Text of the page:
The ACT, STEM and Latino Students
Fewer than half of Hispanic students who took the ACT this year met the college readiness benchmarks in math or science, but those who actually expressed interest in STEM fared better on the college admissions exam.
Still, according to the new ACT report “The Condition of Stem 2014,” only 44 percent of Hispanic students with expressed and measured interest in STEM met the benchmark score in math — a 22 — and 34 percent earned the 23 benchmark in science. But that’s compared with 36 percent of all Hispanic ACT-takers who achieved the benchmark in math and 26 percent who met the benchmark in science.
To clarify, ACT’s benchmark scores represent the level of achievement required for students to have a 50 percent chance of obtaining a B or higher or about a 75 percent chance of obtaining a C or higher in corresponding first-year college courses. In math and science, these courses are college algebra and biology. “Expressed and measured interest” applies in cases when students who indicate an interest in STEM on the ACT Interest Inventory also choose a major or occupation in a STEM field in the Standard Profile Section of the test.
From 2009–2013, the number of ACT test-taking Hispanic graduates increased by about 94 percent, while the number of Caucasian students has decreased since 2010. Last year, 259,741 Hispanic class of 2013 graduates took the ACT, according a report by ACT and Excelencia in Education.
In 2013, Hispanics students performed best on the English portion of the ACT where 48 percent achieved the benchmark. Math, reading and science scores followed — in that order — and only 14 percent earned the benchmark in all four subjects, compared with 26 percent of all students who did the same. Prior to 2013, math and science consistently rounded out the bottom two, though Hispanics did see a significant boost in science scores — from an average of 13 percent making the benchmark in 2009 to a jump from 16 to 21 percent between 2012 and 2013.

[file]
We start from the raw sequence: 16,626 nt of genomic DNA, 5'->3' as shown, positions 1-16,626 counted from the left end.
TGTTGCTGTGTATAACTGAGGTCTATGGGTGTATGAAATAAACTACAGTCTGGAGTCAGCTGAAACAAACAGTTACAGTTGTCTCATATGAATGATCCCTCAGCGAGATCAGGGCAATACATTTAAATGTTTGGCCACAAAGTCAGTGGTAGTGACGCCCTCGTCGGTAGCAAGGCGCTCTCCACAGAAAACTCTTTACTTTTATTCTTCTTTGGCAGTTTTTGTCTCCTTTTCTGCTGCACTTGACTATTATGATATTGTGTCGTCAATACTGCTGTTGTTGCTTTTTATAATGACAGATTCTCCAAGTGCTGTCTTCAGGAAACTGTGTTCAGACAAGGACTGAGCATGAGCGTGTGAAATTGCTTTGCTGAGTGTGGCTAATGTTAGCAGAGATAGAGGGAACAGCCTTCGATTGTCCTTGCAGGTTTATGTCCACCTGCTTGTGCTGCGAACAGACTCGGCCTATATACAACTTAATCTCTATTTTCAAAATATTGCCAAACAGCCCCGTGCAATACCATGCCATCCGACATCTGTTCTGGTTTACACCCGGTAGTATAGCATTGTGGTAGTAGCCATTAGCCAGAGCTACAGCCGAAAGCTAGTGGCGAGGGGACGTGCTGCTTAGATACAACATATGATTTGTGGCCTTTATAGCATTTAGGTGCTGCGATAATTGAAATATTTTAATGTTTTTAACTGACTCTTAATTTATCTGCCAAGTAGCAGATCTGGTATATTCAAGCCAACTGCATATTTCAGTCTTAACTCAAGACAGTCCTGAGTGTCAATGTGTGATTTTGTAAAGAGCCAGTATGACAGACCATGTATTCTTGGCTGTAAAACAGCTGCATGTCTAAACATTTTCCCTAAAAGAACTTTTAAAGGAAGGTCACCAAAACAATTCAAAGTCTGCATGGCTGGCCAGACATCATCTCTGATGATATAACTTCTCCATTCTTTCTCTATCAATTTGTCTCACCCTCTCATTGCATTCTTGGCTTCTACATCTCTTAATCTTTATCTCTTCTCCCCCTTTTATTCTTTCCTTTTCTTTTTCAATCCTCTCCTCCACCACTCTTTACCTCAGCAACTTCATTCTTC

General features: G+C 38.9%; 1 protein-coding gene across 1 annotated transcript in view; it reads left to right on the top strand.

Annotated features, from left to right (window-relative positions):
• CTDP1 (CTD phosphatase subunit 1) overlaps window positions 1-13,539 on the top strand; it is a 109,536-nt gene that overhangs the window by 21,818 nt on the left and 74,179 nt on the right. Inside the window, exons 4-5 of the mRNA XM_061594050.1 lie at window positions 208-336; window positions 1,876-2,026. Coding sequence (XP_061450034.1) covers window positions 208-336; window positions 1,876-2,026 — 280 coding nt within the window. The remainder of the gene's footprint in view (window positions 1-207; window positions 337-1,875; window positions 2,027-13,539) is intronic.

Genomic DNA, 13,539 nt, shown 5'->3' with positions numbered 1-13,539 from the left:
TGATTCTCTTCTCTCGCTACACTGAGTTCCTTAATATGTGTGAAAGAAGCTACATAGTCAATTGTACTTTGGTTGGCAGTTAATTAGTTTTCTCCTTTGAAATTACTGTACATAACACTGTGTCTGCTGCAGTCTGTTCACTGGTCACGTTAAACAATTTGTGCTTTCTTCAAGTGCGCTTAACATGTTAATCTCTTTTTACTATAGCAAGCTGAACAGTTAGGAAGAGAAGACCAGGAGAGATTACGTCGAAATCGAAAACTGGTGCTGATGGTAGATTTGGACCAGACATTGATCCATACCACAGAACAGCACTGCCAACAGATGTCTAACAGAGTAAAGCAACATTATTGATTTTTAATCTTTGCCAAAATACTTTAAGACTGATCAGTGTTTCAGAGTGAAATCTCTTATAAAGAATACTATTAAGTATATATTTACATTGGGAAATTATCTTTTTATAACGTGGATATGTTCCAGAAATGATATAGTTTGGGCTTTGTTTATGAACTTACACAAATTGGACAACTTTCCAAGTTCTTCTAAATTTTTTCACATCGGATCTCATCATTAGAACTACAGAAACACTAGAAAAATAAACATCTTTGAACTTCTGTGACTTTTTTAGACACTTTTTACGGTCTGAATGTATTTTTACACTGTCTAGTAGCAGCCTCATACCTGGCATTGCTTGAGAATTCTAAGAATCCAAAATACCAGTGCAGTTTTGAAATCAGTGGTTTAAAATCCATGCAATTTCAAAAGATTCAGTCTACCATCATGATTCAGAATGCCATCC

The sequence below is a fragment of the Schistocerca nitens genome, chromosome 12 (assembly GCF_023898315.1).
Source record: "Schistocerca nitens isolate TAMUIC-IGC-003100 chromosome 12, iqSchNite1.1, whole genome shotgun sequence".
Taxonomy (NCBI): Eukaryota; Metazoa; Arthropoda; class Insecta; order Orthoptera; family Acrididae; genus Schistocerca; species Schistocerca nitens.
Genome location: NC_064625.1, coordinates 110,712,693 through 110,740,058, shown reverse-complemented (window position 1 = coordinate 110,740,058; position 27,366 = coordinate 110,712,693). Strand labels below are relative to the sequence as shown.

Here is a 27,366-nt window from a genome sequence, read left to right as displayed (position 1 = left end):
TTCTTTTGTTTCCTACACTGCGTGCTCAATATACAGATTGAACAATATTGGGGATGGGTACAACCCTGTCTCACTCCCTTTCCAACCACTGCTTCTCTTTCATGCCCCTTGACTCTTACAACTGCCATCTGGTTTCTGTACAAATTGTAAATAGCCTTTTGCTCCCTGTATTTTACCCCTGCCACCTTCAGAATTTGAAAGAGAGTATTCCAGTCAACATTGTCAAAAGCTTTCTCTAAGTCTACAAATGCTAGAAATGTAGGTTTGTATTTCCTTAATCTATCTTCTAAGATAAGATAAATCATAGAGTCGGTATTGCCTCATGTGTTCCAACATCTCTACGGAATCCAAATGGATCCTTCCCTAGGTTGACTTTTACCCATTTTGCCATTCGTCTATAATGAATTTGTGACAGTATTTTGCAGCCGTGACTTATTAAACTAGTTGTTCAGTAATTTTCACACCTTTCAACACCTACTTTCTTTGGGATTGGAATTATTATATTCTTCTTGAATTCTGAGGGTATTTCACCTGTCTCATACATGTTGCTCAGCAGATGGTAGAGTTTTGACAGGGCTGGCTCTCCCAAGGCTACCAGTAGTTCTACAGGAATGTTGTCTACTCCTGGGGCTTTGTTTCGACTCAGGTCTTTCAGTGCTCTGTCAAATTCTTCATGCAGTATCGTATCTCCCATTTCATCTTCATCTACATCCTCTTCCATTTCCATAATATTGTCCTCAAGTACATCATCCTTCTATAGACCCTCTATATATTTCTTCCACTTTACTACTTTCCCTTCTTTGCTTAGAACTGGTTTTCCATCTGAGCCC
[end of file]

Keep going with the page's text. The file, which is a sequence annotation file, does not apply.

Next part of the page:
Regardless of the number of ACT benchmarks met, in most cases college retention rates were similar to or somewhat higher for Hispanic students than for all students, according to the joint ACT-Excelencia in Education report.
But Hispanics performing well in STEM is important. Businesses are already looking to the growing number of Hispanic students — currently at 25 percent in public schools — to fill future vacancies and meet the need of growing STEM fields. Latino Magazine estimates the United States must graduate 100,000 more engineers per year; a quarter of them will likely be Hispanic.
Today in Washington, D.C., the publication is hosting its fifth annual Latino education conference with a special focus on STEM, recognizing efforts that have already been made by Corporate America to help Latino students succeed in those areas.
For more on STEM in education, see our topics page on the subject.